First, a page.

Hey friends, happy almost the weekend!
Wanna hear something cool? This is post number 50! Cool beans! Thank you to everyone who has read and is reading, it means allot to me! And double thank you for all the comments, I love all your thoughts, feelings and questions, so keep em commin.
Today, I want to do a yoga post focusing on heart openers. Most people will refer to them as back bends, but I like to say heart openers, because I feel that name demonstrates what your focus should be in the postures. These postures aren’t so much about creating as much bend in your back as you can, as they are about creating space in your upper chest area. Less focus on compression of the back, more focus on the opening of your front body.
So many of us live a life where we are rounded forward in our upper bodies. We sit at a desk, typing on a computer all day. We slump sitting in the car or the bus. We carry a bag or backpack that rounds our shoulders forward. Heart openers can feel really out of the ordinary, and dare I say, uncomfortable at first, because it is the exact opposite of how we are used to holding ourselves! It is always a good thing to depart from our comfort zones though, no?
The first back bend we are going to look at is Bhujangasana or cobra posture.
In this posture, you want to focus on the following points; keep your legs and feet pressing together, baby toes and big toes pressing equally into your mat. Roll your inner thighs up towards the ceiling. Draw your lower belly and your belly button towards your spine, activating your abdominal muscles, to avoid compressing the spine. Place your hands directly under your shoulders, elbows pointing up and back. Point the top of your head to the front of the room as much as you can, and let this forward motion be the thing that lifts your upper body off of the mat. Use as much back strength as you can, avoiding the urge to use your arms to lift you. Spread your collar bones wide, as you send your breast bone forward. Keep your shoulders rolling down and back, shoulder blades drawing towards the spine and down towards the tail bone. You should be able to lift your hands off of the mat, and maintain the same height in the upper body. Looks kinda easy, but is a lot of work!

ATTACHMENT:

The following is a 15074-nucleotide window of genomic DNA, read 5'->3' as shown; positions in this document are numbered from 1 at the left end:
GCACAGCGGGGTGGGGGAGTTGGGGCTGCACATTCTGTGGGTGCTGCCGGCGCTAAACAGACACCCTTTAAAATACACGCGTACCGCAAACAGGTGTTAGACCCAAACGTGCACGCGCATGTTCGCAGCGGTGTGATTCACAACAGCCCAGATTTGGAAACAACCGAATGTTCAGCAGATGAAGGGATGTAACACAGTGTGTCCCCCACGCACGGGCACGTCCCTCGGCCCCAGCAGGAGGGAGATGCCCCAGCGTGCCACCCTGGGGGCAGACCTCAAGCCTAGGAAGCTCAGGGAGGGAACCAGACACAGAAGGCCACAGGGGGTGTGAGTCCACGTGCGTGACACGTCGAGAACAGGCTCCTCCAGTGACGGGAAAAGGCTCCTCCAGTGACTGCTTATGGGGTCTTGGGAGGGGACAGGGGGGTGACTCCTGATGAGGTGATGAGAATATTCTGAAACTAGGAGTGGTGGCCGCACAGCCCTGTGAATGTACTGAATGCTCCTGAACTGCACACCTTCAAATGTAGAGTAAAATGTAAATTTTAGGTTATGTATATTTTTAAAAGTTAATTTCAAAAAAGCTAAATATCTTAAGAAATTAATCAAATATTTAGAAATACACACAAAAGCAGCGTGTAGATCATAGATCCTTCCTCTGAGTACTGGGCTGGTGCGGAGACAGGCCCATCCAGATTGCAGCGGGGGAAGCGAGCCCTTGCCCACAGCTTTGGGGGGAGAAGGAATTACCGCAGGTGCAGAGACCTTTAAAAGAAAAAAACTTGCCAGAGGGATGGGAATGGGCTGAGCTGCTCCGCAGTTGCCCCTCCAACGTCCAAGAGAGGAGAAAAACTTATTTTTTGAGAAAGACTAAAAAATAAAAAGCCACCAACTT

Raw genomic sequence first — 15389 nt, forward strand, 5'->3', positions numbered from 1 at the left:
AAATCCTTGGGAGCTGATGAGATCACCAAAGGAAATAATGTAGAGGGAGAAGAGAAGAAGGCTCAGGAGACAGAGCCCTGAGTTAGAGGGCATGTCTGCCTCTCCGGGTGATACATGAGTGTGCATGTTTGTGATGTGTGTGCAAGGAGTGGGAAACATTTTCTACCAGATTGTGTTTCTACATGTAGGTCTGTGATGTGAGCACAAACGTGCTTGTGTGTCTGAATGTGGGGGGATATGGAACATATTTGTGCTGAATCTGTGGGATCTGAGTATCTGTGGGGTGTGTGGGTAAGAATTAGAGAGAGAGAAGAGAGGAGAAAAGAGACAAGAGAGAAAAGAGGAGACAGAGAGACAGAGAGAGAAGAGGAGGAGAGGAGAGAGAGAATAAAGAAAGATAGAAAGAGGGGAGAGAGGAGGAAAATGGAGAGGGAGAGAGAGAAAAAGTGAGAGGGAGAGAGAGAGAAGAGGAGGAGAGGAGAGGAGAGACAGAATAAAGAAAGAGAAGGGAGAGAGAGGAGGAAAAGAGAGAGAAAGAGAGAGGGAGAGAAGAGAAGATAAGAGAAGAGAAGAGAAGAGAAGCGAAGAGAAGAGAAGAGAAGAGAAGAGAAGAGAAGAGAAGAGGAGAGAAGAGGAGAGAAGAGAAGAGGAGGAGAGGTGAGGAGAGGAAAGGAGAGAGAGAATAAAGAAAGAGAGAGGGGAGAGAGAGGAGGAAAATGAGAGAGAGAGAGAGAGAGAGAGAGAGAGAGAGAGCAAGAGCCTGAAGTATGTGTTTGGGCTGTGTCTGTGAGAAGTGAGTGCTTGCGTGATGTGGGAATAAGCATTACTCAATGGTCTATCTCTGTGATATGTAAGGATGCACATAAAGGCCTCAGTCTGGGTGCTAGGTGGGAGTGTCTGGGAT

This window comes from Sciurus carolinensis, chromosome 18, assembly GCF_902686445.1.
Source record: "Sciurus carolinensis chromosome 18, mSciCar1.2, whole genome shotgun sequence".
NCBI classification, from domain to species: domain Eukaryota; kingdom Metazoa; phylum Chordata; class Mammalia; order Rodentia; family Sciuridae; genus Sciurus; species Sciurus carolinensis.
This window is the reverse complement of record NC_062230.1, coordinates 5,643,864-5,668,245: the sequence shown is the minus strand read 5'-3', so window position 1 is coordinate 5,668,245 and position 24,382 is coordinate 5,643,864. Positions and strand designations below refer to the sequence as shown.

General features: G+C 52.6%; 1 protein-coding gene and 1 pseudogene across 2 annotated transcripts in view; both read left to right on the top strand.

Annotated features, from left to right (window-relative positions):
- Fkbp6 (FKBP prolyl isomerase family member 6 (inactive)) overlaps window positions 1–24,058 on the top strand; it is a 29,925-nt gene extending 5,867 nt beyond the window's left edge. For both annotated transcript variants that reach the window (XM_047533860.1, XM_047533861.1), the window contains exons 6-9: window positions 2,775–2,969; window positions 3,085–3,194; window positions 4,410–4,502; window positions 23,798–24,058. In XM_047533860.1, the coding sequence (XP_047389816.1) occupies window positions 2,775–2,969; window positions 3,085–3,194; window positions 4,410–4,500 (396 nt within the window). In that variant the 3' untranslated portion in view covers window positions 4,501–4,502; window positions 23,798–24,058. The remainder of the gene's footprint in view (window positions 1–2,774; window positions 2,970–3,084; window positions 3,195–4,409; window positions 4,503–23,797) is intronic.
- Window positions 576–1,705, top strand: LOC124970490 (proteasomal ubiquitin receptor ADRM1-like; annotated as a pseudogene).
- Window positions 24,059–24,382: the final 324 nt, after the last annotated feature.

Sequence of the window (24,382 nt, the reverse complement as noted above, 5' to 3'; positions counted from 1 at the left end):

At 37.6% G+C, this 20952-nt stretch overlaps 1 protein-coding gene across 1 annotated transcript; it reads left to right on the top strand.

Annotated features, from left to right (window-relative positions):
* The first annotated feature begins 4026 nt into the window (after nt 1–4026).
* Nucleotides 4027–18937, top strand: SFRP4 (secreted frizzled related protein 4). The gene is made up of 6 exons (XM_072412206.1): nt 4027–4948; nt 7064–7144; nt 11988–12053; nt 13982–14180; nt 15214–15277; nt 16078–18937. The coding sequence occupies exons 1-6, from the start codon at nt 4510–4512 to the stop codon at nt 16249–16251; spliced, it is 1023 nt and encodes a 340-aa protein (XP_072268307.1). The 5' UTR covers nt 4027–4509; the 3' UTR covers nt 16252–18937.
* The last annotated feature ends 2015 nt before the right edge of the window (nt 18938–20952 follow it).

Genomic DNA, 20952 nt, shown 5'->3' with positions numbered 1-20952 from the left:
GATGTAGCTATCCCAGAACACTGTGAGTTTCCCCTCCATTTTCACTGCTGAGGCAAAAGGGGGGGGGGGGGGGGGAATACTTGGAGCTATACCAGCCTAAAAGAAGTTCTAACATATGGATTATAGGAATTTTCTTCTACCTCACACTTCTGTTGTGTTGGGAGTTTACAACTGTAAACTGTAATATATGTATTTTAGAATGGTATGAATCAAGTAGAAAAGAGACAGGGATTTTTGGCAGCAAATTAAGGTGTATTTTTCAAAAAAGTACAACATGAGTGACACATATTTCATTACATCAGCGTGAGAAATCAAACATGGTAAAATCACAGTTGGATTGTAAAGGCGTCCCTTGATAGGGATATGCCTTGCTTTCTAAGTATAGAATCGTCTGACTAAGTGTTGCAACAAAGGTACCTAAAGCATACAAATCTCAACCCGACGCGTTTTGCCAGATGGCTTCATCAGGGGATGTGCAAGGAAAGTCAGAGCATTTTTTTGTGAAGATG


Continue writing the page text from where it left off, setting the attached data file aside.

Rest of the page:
Next, let us look at Urdvha Mukha Svanasana, or upward facing dog!
For this posture, in all its classical glory, only the hands and the feet are in contact with the mat. You are pressing the big toes and the baby toes equally into your mat, as you press down into the tops of your feet. Your legs need to be perfectly parallel (no turning out, or turning in, as this can really injure your lower back.) Draw your inner thighs in, and up towards the ceiling. Lower abs and belly button are strongly engaged, and you are sending your tail bone straight down between your heels. Draw your shoulder blades towards one another, and down your spine, as you broaden across your collar bones, making sure that your shoulders are rolling down and back, not up towards our ears. Your hands are placed directly under your shoulders, pressing strongly into the forefinger and thumb mounds of your palms. Spread your fingers as wide as you can. Focus on drawing your breast bone forward as much as you can, as you lift the crown of your head up as high as you can. If you feel safe in the neck, you can look up slightly. Yay for dogs looking up!
My next favorite way to open my heart is through Dhanurasana or bow posture;
In this posture, you will begin by lying on your belly. Draw our heels into your buttocks, and reach your arms back to grab hold of your inner or outer ankles, drawing your legs together. Lift your lower belly in and up, and begin pulling on your legs with your arms, as you lift your heels up and away from your bottom, drawing you upper body off of your mat. Actively move your shoulder blades toward our spine and downward. Broaden across your collar bones. Continue to pull on your legs with your arms, and resist your legs away from your arms, in order to lift yourself higher and higher. You can rock back and forth for a nice massage of the internal organs. This is a really nice deep opener for the chest.
We will continue with our bending of the back tomorrow, with two more postures, and lots of variations!